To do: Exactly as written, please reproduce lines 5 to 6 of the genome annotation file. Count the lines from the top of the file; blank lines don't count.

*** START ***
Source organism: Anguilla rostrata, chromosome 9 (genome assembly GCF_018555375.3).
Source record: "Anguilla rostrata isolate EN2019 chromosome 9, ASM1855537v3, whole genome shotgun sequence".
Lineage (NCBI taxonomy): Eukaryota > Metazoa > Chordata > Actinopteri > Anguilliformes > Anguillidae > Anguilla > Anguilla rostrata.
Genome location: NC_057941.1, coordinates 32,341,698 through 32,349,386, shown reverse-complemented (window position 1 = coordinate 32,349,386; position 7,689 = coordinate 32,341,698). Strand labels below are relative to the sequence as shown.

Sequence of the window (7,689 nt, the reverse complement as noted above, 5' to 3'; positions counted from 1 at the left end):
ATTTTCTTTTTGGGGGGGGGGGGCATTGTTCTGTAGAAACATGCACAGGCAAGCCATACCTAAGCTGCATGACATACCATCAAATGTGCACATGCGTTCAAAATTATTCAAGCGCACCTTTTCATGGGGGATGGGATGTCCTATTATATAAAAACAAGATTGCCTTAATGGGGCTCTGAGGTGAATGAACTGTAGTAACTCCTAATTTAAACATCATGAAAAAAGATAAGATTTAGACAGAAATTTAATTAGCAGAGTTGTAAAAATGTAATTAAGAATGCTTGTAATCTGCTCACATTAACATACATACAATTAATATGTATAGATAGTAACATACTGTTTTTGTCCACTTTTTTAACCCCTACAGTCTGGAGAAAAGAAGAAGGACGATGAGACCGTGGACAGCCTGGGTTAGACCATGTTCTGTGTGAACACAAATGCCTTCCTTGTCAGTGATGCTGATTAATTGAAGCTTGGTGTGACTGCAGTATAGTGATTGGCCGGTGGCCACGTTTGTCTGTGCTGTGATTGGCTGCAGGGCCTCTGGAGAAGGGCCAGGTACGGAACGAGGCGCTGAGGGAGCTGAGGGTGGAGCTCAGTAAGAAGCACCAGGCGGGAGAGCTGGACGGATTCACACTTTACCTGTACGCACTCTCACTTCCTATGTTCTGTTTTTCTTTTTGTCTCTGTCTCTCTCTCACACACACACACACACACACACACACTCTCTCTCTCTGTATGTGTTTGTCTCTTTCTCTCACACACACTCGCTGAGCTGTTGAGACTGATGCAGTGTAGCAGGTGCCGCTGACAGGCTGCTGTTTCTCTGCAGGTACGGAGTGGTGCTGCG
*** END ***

Sequence of the window (7,689 nt, the reverse complement as noted above, 5' to 3'; positions counted from 1 at the left end):
ATTTTCTTTTTGGGGGGGGGGGGCATTGTTCTGTAGAAACATGCACAGGCAAGCCATACCTAAGCTGCATGACATACCATCAAATGTGCACATGCGTTCAAAATTATTCAAGCGCACCTTTTCATGGGGGATGGGATGTCCTATTATATAAAAACAAGATTGCCTTAATGGGGCTCTGAGGTGAATGAACTGTAGTAACTCCTAATTTAAACATCATGAAAAAAGATAAGATTTAGACAGAAATTTAATTAGCAGAGTTGTAAAAATGTAATTAAGAATGCTTGTAATCTGCTCACATTAACATACATACAATTAATATGTATAGATAGTAACATACTGTTTTTGTCCACTTTTTTAACCCCTACAGTCTGGAGAAAAGAAGAAGGACGATGAGACCGTGGACAGCCTGGGTTAGACCATGTTCTGTGTGAACACAAATGCCTTCCTTGTCAGTGATGCTGATTAATTGAAGCTTGGTGTGACTGCAGTATAGTGATTGGCCGGTGGCCACGTTTGTCTGTGCTGTGATTGGCTGCAGGGCCTCTGGAGAAGGGCCAGGTACGGAACGAGGCGCTGAGGGAGCTGAGGGTGGAGCTCAGTAAGAAGCACCAGGCGGGAGAGCTGGACGGATTCACACTTTACCTGTACGCACTCTCACTTCCTATGTTCTGTTTTTCTTTTTGTCTCTGTCTCTCTCTCACACACACACACACACACACACACACTCTCTCTCTCTGTATGTGTTTGTCTCTTTCTCTCACACACACTCGCTGAGCTGTTGAGACTGATGCAGTGTAGCAGGTGCCGCTGACAGGCTGCTGTTTCTCTGCAGGTACGGAGTGGTGCTGCG